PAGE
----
As you might already know, Whatsapp had been acquired by Facebook in October 2014, just a quarter ago for a whopping $19 billion. At the time of the acquisition, WhatsApp was notably the most globally used messaging service. It had more than 600 million monthly active users, stretching from from Europe, to South America and even in Asia. What you might not know, is that with the acquisition, it is unclear how Facebook could use or mine the messages exchanged between users. What I would safely conclude, is this – if you are an avid user of Facebook and Whatsapp, Facebook now technically have a good view of you – using your mobile phone number, it will be able to piece together all the information that had transpired between you and the people in your life.
Quite a scary thought. In the recent months, Whatsapp had also introduced “auditing” capabilities in Whatsapp so that you can know what had been sent, when it was received, when it was read, and by who. This is especially powerful – when your boss or super-sensitive friend catches you reading the oh-so-important whatsapp message, and did not reply in a timely manner. Personally, it would be an invasion of privacy, and a source of contention when it comes to deciding and prioritising your replies to different people, whether they be your spouse, close friends or just mere acquaintances.
According to Whatsapp:
“Check marks will appear next to each message you send. Here is what each one indicates:
- message successfully sent.
- message successfully delivered to the recipient’s phone.
- the recipient has read your message.
In a group chat, the second check marks will appear when all participants in the group have received your message. The two blue check marks will appear when all participants in the group have read your message.”
In addition, if you are in a group:
For any message that you send, you will be able to see a Message Info screen, displaying the details of when your message was delivered, read or played by the recipient(s).
To see the Message Info screen:
- Open a chat with a contact or a group.
- Tap and hold on your sent message.
- Tap .
The Message Info screen shows:
- Delivered when your message is delivered to your recipient’s phone, but the recipient has not yet seen it.
- Read or Seen when the recipient has read your message or seen your picture, audio file, or video. For a Voice Message, the recipient has seen but has not yet played it.
- Played when the recipient has played your Voice Message.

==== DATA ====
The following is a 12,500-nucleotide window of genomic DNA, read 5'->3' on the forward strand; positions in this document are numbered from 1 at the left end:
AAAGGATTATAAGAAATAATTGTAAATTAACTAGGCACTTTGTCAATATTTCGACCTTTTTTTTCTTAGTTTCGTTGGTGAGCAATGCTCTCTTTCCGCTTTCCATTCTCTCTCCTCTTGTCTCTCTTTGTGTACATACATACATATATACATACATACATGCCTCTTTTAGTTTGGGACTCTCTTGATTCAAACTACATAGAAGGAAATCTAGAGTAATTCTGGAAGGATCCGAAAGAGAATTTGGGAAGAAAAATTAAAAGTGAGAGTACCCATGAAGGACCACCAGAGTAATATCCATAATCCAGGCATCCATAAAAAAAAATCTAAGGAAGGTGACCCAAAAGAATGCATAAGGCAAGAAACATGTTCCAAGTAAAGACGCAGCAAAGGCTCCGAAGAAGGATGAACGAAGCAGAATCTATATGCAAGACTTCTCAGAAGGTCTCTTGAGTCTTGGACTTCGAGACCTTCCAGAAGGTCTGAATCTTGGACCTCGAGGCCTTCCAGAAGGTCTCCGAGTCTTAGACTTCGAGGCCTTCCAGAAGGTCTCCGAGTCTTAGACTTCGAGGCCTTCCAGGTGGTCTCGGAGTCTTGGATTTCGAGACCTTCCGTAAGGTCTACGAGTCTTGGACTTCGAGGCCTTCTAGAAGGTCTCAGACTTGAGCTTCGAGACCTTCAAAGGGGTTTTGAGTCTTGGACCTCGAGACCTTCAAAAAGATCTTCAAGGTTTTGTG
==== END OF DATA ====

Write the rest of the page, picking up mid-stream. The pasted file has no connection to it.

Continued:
Please note that when a participant leaves a group, the Message Info screen will still show the original information with all participants, including the participant who left the group.”
The bad news? You cannot turn this feature off! If you are not comfortable with having to deal with the time-stamping and message read status, may I recommend to you, Telegram.
There are some reasons why you may wish to consider Telegram:
1. Its graphical and user interface is very similar to Whatsapp, and hence will be super familiar to existing Whatsapp users.
2. It is relatively fast. Whatsapp is lately showing signs of overload and poor delivery response, and if this does not improve, Telegram would seemed to be the better performer.
3. It does not have the annoying read at XX:XX (time) time-stamping. This should put people who hated to be monitored at ease.
4. It is secure – The folks at Telegram are so confident about the security of Telegram, that they are offering $200,000 bounty to anyone who can break into MTProto, the backbone of Telegram communications. And the result? No one was able to break into Telegram.
5. It supports secret chats – If you want chats to auto-expire, Telegram allows you to send and receive messages that are encrypted end-to-end, and with self destruct options to boot. Just go to Contacts -> New Secret Chat, select your contact and start talking. It’s so good, that it was originally designed so that even top
6. It does not index your information for selling ads or other commercial purposes. Right now, as far as I understand, no one is indexing your data on Telegram and using it to sell you better ads or recreate your online profile. What would a company who paid 19 billion dollar do with the information it obtained from the acquisition of Whatsapp?
7. It supports mobile, web and even desktop app! Yes! Whatsapp does not support the web client (edit: and the web client announced late Jan does not support IOS), and does not even have any desktop applications, while Telegram does pretty long ago! Telegram has an online web client, a full featured software client for Windows, MacOS and Linux. There is also a portable version for Windows, for those who need to install a software without administrator rights (e.g. in your office computer).
In a nutshell, if you really care about your privacy and safety of your electronic data, perhaps it would be a good time to consider Telegram. It would be more prudent to split up your online presence with two different service provider, so that they will not be able to reconstruct your profile and mine your information for their analysis and trending.
Why not give Telegram a try today?